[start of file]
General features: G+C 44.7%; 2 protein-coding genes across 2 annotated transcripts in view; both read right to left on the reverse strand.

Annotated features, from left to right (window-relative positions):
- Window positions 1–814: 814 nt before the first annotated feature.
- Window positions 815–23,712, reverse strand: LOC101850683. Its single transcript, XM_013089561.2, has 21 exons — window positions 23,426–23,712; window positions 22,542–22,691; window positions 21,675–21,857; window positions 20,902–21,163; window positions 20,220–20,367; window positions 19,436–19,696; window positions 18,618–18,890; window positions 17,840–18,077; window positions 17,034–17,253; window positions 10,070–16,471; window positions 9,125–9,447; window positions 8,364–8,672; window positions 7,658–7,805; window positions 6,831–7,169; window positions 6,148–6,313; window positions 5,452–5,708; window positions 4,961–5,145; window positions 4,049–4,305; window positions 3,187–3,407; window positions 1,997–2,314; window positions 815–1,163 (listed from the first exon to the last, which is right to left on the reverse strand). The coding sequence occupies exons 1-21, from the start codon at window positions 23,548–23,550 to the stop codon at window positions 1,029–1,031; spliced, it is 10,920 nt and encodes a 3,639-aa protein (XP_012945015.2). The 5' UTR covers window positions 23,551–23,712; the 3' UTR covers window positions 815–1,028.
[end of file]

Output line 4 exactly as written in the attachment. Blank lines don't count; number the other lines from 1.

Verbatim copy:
- Window positions 815–23,712, reverse strand: LOC101850683. Its single transcript, XM_013089561.2, has 21 exons — window positions 23,426–23,712; window positions 22,542–22,691; window positions 21,675–21,857; window positions 20,902–21,163; window positions 20,220–20,367; window positions 19,436–19,696; window positions 18,618–18,890; window positions 17,840–18,077; window positions 17,034–17,253; window positions 10,070–16,471; window positions 9,125–9,447; window positions 8,364–8,672; window positions 7,658–7,805; window positions 6,831–7,169; window positions 6,148–6,313; window positions 5,452–5,708; window positions 4,961–5,145; window positions 4,049–4,305; window positions 3,187–3,407; window positions 1,997–2,314; window positions 815–1,163 (listed from the first exon to the last, which is right to left on the reverse strand). The coding sequence occupies exons 1-21, from the start codon at window positions 23,548–23,550 to the stop codon at window positions 1,029–1,031; spliced, it is 10,920 nt and encodes a 3,639-aa protein (XP_012945015.2). The 5' UTR covers window positions 23,551–23,712; the 3' UTR covers window positions 815–1,028.